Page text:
Sorry Kartik but I couldn’t disagree more. We would never consider including the performances from Manchester United in the 2006 campaign when it comes to ranking the team now, nor should we. The fact that Columbia missed the 2006 and 2010 world cup could not matter any less in my opinion. International squad turnover is occuring more frequently than ever before. The team that is going to be playing in the tournament should be seeded only on their own merits, free from the performance (positive or negative) of their predecessors. Of course it’s a joke that the Swiss are a seeded team, but this point would be moot had Italy not tied Armenia of all teams last week.

    There is always a chance that strong European teams are drawn into the group of death. Was Brazil’s status as a seeded team damaged by Portugal’s inclusion in their group in 2010?

    • If Colombia had performed better at the 2011 Copa America the most recent major tournament they were in, I could see a case. But the fact is they did not. Italy and Holland have been hurt by the randomness of pot 3 and beyond teams in their UEFA Qualifying Groups when compared to the likes of Switzerland. That is something they absolutely could not control and yet they are being punished for it.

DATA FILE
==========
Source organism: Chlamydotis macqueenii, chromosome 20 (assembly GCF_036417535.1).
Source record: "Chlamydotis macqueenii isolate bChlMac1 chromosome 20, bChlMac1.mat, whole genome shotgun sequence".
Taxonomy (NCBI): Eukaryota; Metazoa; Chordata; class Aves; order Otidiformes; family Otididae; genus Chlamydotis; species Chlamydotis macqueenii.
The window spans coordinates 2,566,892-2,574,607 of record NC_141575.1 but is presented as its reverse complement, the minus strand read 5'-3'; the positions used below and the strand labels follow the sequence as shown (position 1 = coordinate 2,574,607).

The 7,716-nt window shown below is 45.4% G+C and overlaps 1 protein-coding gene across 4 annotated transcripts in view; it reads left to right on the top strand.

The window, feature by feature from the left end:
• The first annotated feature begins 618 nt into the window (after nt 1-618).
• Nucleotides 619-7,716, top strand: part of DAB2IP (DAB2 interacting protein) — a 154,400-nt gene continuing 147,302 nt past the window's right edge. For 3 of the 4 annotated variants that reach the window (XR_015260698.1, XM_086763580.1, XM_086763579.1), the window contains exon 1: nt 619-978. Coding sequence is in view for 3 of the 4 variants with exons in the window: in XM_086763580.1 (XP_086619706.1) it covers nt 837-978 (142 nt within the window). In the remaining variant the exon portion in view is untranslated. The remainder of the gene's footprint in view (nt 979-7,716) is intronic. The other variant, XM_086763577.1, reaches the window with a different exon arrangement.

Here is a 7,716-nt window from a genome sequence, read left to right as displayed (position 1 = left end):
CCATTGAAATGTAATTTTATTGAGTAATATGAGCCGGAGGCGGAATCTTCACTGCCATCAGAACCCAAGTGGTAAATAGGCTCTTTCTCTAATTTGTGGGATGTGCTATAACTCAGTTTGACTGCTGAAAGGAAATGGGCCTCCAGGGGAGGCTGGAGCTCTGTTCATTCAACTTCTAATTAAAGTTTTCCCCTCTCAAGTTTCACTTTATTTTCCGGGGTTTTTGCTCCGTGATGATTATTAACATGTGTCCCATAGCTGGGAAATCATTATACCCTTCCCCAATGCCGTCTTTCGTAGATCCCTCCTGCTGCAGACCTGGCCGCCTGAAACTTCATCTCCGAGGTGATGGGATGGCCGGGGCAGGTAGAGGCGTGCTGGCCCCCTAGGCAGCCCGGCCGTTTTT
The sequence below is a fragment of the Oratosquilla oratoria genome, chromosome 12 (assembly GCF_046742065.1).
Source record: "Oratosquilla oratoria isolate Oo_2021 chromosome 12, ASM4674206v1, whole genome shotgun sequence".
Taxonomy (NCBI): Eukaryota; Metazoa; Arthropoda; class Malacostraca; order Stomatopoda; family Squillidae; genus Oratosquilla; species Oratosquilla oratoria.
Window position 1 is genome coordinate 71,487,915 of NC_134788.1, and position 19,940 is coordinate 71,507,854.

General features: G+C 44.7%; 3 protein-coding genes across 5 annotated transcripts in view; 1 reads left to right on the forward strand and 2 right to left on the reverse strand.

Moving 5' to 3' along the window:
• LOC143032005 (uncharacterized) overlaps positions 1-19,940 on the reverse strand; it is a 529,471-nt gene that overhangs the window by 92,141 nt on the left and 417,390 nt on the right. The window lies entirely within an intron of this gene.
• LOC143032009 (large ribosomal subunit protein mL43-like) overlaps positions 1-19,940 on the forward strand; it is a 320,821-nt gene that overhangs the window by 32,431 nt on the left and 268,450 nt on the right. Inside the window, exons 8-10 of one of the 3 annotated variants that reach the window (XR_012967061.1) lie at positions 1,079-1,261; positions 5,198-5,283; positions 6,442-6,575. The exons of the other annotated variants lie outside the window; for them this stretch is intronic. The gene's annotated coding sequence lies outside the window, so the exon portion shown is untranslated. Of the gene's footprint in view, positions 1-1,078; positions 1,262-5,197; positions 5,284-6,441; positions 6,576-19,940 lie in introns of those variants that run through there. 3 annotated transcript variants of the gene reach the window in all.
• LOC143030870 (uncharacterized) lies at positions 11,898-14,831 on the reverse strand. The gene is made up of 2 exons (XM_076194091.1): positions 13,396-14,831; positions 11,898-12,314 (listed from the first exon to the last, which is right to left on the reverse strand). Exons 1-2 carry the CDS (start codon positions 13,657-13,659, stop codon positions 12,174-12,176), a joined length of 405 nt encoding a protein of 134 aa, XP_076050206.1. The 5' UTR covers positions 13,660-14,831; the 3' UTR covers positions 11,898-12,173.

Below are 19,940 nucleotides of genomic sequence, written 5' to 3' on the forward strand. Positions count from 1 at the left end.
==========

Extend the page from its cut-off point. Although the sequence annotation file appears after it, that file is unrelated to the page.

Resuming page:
Colombia performed no better in qualifying this go round than Paraguay for 2010 or Ecuador in 2006 yet never were the ideas of those two sides being seeded seriously contemplated.

      • Matt says:

        Paraguay won their group and reached the quarterfinal in 2010. Maybe they should have been included in those discussions after all…

    • COYx says:

      Also when England benefited from change in rules to be seeded in WC 2010 ahead of France nobody in English speaking media cried about ‘controversy’.

  2. Simon Mack says:

    The FIFA World rankings have been a mystery to most Football Fans for years, and this most important set of rankings is no different. While England, Italy, France and The Netherlands all lurk in the second pot Switzerland and Columbia are seeded as a top 8 nation. I have no idea either!?

  3. Tony Butterworth says:

    I Was thinking about writing something similar. Ultimately it’s not using FIFA rankings for seeding that is wrong it’s the rankings themselves that are wrong. I would not use older games but would try to better work strength of opposition & recent performance. If a team like Italy gets a weaker group why should it be harmed. It really had no choice. For Uruquay to be seeded when they struggled to qualify makes no sense.

    Not a seeding factor but the fact that a team that needs a playoff and wins it jumps up the rankings makes no sense at all.

  4. Pakapala says:

    Ha really? Basing the seeding on past glory from 8 12 years ago is better than doing it on current form? What kind of logic is that Kartik? I guess anything that doesn’t benefit England is seen as bad.